Paul Kershaw, a University of B.C. professor and founder of Generation Squeeze, an advocacy organization for affordability, said this government and previous governments continue to miss the mark when it comes to spending on preventative health measures, like paid sick leave.

“We can’t just rely on medical care so much to treat our illness when we could have done so much more to prevent people from becoming sick in the first place, it is way more cost-effective,” he said.

Though governments fund mental health, affordable housing, income support, and other poverty reduction measures, Kershaw said the amounts continue to be significantly less than what is pumped directly into healthcare each year. 

“There is the trade-off to grow medical care spending faster than we have ever seen before but fail to recognize that health doesn’t start with healthcare, healthcare kicks in when we become sick. What we need to do is try and prevent people from becoming sick in the first place and when they do become sick is to make sure they aren’t going to work and spreading that around,” he said.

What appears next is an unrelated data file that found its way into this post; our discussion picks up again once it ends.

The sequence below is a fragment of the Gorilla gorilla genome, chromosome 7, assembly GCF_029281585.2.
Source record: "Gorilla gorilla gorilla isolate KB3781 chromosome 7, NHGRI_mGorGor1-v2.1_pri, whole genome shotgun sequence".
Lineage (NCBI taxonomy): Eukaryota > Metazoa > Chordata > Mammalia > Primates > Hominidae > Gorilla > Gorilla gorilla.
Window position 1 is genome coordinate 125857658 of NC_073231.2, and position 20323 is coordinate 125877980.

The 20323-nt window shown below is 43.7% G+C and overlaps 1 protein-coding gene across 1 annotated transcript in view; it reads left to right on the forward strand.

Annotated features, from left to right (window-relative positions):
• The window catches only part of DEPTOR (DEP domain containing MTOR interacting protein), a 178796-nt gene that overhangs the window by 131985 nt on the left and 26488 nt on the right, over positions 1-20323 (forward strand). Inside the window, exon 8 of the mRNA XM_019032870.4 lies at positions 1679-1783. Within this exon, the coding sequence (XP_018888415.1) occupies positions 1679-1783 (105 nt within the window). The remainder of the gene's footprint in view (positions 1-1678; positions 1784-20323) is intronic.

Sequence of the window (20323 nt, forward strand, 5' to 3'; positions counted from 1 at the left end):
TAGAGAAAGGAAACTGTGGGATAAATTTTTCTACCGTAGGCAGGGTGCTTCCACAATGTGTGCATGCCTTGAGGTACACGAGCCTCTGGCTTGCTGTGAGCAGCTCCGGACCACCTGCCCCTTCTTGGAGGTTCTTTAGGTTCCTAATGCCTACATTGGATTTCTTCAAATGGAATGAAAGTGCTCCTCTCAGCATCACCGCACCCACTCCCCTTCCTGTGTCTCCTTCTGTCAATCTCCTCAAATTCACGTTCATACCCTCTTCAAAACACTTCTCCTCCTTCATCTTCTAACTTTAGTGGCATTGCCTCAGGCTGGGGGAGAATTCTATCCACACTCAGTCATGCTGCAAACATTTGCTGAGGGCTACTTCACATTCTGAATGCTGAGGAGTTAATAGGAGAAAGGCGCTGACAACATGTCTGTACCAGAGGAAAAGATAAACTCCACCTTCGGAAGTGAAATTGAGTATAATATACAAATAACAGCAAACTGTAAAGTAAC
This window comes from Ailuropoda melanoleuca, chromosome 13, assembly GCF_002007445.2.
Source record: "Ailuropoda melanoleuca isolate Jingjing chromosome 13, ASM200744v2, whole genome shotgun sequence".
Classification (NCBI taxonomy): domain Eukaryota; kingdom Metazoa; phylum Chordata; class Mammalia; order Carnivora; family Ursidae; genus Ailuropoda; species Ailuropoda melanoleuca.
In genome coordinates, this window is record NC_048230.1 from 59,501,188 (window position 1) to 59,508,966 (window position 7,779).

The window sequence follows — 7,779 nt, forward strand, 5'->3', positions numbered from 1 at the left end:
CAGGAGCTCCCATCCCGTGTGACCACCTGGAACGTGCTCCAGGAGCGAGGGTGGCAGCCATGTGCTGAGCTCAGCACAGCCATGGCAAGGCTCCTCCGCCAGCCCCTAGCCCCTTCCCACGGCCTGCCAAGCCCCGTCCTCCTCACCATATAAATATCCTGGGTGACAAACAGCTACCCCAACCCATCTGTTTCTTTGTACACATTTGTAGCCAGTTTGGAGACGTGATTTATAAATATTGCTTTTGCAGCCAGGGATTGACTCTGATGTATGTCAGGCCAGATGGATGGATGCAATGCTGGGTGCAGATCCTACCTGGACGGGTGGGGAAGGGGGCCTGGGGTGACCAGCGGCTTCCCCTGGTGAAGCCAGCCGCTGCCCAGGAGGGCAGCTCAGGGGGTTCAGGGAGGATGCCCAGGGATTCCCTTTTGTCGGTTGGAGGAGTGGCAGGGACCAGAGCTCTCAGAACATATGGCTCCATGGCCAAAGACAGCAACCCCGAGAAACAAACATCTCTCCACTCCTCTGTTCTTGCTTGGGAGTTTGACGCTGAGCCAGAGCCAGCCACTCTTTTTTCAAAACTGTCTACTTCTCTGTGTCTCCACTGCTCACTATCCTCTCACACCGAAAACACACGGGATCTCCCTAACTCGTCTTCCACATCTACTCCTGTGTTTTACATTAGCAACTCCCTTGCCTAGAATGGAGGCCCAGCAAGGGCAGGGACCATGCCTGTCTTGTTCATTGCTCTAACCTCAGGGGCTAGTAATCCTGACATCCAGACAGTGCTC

“Generally, I would say this provincial government isn’t learning the lessons of the pandemic that tell us that we would be better to prevent people from becoming sick by investing more in social issues.”

However, Cronk believes the province still has time to learn its lessons and make changes, pointing out that the budget earmarks more than $3.1 billion in contingency funds, which could be used to fund paid sick leave for workers.

“There is still the opportunity to do this. It’s not too late. There is adequate money available to fund a universal sick pay program in British Columbia,” said Cronk.

ALSO READ: B.C. budget ‘lacklustre’ when it comes to childcare funding, says advocate

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With files from Rob Shaw/CHEK News


Nicholas PescodNicholas Pescod